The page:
Accessibility links

Afghan President Accepts Rivals' Debate Challenge

Afghan President Hamid Karzai is now seen as likely to win reelection.

Afghan President Hamid Karzai is now seen as likely to win reelection.

KABUL (Reuters) -- Incumbent Afghan President Hamid Karzai has agreed to take part in a public debate with his key rivals as part of presidential campaigning ahead of the August 20 poll, a spokesman for his election campaign has said.

Karzai, who has led Afghanistan since the Taliban was toppled and won the country's first direct vote for president three years later, is losing popularity over lawlessness, endemic corruption, and growing insecurity.

Several of his former cabinet ministers, who are among the 40 candidates contesting Karzai's position, last week invited him to spell out the reasons behind these trends.

Wahid Omar, a spokesman for Karzai's campaign, said the president would announce a timetable for taking part in a public debate with key candidates.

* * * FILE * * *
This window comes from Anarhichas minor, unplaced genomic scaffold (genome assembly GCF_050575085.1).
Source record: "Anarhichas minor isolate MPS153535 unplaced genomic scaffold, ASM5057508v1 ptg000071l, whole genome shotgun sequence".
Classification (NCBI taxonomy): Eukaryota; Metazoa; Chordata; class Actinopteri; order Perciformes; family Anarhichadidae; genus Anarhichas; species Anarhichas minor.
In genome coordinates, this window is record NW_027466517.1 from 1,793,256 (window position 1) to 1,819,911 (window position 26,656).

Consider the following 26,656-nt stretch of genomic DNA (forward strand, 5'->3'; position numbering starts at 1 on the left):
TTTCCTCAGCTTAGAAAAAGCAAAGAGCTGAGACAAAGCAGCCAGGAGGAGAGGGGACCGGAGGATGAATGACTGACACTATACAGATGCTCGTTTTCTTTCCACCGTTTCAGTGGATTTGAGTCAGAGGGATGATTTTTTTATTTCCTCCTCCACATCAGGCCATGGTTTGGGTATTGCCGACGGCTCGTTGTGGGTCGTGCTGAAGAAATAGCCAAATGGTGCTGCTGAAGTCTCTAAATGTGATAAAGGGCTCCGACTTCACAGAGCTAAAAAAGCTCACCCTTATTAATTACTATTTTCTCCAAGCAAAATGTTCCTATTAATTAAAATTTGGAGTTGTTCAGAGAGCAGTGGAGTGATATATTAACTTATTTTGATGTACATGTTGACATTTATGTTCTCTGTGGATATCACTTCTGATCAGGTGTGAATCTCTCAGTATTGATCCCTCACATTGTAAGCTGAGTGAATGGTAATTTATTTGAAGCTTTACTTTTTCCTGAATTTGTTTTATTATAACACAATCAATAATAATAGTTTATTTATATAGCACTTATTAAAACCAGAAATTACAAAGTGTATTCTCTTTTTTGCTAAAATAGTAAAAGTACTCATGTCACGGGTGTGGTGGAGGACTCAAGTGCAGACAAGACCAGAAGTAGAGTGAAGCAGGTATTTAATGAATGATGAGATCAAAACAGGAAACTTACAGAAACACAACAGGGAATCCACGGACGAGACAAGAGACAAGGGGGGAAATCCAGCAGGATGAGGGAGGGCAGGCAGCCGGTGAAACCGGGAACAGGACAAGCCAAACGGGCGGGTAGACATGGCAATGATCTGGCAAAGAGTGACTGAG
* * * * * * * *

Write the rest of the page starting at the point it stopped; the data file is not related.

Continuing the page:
Karzai, seen as weak and possibly beatable earlier this year, has consolidated his grip on power in recent weeks by winning endorsements from some former rivals and key ex-leaders of armed groups who helped U.S. forces oust the Taliban.

An opinion poll released last week by the U.S.-based International Republican Institute and conducted before the final list of candidates was published, found 31 percent of the Afghans who were surveyed said they would back Karzai.

The poll also said most of the rest of voters surveyed split their support between candidates who have since dropped out of the race and would now likely back Karzai as an alternative.

Securing the elections and defeating the spreading Taliban-led insurgency will be the biggest test so far for Washington and its NATO allies in Afghanistan, as they deploy thousands of extra soldiers to join the 90,000 already deployed.

The Taliban has called the election a sham and has vowed to step up attacks this year, which U.S. military officials have already described as the bloodiest since the group's ouster in 2001.